Most of the football and team training is stuck in montages, while the big game that the entire film builds up to is also poorly handled, turned into another joke rather than something to cheer for. We want to see the game! Waititi noted in his opening night speech that he changed some details because, if people wanted to see the real thing, they could watch the documentary (The film’s opening scene also has him emphasise this point, in schticky character as a minister with fake teeth.) That’s reasonable enough, but surely the adaptation should contain at least some of its source material’s verve?

It’s clear that Waititi has respect and appreciation for the American Samoan people and their way of life, a balance between hard work, easy-going joy, and dedicated faith. So why deny them the heart they so thoroughly deserve? Why let their triumph be retold with an irreverence that borders on disdain? Jokes are good and all but taking things seriously can be as well. These are real people, after all, reduced to easy gags by a guy who used to be better at this. One wonders if any of these moments of heft were left on the cutting room floor, especially since some threads seem maddeningly incomplete (again, we’re just not going to deal with the fact that the head coach is an alcoholic?)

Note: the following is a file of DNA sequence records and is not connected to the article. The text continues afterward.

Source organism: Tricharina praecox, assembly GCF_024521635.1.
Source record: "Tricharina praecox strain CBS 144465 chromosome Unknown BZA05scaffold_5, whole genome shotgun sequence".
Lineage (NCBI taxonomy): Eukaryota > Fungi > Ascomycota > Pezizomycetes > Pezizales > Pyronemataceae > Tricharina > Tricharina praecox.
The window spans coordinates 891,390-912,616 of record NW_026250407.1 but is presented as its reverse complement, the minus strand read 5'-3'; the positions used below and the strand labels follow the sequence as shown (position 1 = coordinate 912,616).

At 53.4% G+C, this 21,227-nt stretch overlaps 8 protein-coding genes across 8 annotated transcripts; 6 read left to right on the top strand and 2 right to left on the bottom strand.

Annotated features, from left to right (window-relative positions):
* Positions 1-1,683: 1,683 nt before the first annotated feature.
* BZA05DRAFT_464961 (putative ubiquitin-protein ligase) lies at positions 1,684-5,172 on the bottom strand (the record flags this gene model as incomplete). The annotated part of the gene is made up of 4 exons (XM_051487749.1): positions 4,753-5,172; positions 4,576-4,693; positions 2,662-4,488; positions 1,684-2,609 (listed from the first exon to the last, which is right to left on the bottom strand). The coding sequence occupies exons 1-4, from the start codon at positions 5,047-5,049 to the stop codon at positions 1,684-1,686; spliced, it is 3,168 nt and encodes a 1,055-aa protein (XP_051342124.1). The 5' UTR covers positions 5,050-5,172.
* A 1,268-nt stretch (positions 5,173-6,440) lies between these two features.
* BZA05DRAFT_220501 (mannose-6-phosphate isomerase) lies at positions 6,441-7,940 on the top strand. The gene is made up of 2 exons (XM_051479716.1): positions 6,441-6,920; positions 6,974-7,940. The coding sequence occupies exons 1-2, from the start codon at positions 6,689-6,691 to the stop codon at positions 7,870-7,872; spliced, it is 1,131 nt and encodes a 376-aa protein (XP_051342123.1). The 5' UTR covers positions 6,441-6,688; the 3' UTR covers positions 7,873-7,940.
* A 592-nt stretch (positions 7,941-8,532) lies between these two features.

I’m sure that Next Goal Wins will endear itself to some. Like I said, the jokes are there and the audience I saw it with laughed with gusto for a lot of it. Yet it’s tough to escape the feeling that this is a half-baked project from someone who we expect more from. I know that the whole ‘Taika Waititi backlash’ thing has been brewing for a while and the Discourse around that will be exhausting. As someone who did consider herself a fan of him, on and off the camera, it just sucks to see bad work. If it’s all not so serious and we should just relax and not care so much then why the hell are we watching?

Next Goal Wins had its world premiere at the 2023 Toronto International Film Festival. It will premiere in cinemas on November 17.